“I’ve had three mothers and I can\’t remember any of them.\’
Macondo is a fifteen-year-old with a high IQ, a voracious appetite for Sherlock Holmes and Martin Mystère, and a secret passion for his friend Bea. He wants to discover what is really in his past. It\’s too massive a void to ignore, and yet his beloved grandmother, the famous Chilean painter Rocio Sanchez who raised him, doesn’t allow him to know the truth until he turns 18. And in the meantime, she keeps the secret of his childhood in a mysterious box on the top shelf in her study. Macondo is impatient, though, and is determined to carry out his own investigation to shed light on his teenage present and learn how to cope with it. He collects clues and anecdotes from Rocio\’s colorful tribe of bohemian friends, who gather at their home as one large family, and from the notes that his grandmother writes to him, tearing them from a notepad that she brings around as a necklace – in the way she communicates with the world, after having lost her voice due to a throat cancer. She gives him glimpses into her past, her family in Chile, and the time when she lived with her daughter and her two best friends, when Macondo was born and named after Gabriel Garcia Marquez’s novel. In his quest, Macondo needs to find an identity, and ends up discovering what a family really is: an ever-changing organism that emerges in situations where blood doesn’t come into play.
\’Written in dynamic, intimate clipped prose L’istante largo takes the reader into a buoyant youthful world where insights and discovery work the kind of brilliance we haven\’t witnessed in today\’s prose. Fruner is a magician of the word.\’ – André Aciman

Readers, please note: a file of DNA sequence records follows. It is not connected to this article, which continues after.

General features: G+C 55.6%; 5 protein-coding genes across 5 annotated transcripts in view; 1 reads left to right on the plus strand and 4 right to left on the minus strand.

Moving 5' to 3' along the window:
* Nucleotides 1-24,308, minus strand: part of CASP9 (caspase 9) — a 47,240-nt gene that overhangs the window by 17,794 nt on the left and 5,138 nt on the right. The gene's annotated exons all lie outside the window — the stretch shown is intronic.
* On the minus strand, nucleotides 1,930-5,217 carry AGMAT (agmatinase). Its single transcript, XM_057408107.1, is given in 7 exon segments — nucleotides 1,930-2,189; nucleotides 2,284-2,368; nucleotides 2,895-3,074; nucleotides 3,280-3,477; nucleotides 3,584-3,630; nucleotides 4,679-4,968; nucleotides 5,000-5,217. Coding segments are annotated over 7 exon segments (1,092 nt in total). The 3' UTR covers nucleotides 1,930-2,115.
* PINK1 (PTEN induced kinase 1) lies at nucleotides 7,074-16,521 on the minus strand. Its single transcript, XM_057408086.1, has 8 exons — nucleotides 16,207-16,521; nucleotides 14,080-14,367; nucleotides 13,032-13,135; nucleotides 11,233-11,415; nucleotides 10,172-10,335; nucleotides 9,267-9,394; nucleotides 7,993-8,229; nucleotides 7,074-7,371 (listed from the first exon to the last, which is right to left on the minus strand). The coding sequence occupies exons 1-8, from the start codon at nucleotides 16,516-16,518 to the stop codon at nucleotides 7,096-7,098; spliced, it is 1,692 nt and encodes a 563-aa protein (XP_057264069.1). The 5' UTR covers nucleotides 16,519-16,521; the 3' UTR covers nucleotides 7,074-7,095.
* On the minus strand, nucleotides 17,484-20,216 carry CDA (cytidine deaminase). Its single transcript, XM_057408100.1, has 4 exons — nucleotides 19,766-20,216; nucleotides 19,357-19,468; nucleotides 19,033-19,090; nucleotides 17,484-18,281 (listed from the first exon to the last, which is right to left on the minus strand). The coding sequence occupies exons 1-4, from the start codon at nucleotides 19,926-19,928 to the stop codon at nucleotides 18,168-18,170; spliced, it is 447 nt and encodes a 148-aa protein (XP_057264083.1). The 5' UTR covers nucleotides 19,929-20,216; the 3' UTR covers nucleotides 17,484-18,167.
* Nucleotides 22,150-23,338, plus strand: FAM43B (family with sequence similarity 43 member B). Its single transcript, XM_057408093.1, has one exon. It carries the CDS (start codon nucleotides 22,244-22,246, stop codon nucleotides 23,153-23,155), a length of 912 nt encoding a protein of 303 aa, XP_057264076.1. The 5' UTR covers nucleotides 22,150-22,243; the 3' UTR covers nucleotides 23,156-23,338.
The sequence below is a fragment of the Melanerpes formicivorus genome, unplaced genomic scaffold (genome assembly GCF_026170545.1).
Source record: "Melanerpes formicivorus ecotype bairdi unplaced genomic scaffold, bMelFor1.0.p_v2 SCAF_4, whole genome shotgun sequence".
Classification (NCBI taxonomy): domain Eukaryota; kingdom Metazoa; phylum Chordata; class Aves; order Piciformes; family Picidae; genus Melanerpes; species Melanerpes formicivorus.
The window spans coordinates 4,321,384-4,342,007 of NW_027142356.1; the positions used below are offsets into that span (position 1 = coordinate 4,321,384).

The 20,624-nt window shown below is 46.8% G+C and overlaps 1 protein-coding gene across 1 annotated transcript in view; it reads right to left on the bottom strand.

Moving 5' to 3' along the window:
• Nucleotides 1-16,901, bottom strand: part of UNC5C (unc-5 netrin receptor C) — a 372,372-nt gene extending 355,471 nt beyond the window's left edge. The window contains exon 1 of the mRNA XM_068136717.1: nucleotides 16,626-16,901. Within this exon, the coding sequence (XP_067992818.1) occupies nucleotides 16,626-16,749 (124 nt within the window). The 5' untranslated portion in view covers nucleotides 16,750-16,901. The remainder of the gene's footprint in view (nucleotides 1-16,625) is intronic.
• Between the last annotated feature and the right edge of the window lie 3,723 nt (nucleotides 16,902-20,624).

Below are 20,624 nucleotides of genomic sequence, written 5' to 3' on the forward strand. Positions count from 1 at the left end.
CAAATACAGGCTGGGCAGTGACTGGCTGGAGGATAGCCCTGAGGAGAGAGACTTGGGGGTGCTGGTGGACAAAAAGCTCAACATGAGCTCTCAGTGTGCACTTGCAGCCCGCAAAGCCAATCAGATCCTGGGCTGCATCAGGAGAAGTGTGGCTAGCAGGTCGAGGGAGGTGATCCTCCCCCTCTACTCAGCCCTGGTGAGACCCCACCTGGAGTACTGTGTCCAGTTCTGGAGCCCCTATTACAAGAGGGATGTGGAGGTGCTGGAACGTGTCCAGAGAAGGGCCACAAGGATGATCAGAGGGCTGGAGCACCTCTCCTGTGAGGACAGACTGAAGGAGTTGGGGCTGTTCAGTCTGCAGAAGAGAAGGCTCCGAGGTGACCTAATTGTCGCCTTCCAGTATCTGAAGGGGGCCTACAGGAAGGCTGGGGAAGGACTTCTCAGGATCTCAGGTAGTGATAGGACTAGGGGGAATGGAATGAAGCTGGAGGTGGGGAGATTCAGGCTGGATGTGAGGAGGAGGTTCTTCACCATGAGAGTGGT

\’I finished reading L\’istante largo with a feeling of deep tenderness, it is a novel filled with all the colours of human experience. I felt them blended in between the pages, I smelled them. I know those colours very well, because they also belong to my world – painting was my first passion. And so, this novel joined my experiences. Colours are never just colours, the Pantone codes convey on the pages of this story, as well as on the canvas, the immense variety of human feelings, and give life even to the most intense and unexpected nuances of the less conventional forms of love.\’ – Ilaria Tuti
Sara Fruner was born in Riva del Garda, Italy. In 2017 she moved to New York City, where she teaches Italian at New York University. Her articles have been published in La Voce di New York, CinematoGraphie, Magazzino 23 and Brick. She contributes as a translator and performer to the Magazzino Italian Art Foundation and the Center for Italian Modern Art. She is a professional member of the Authors Guild and of PEN America.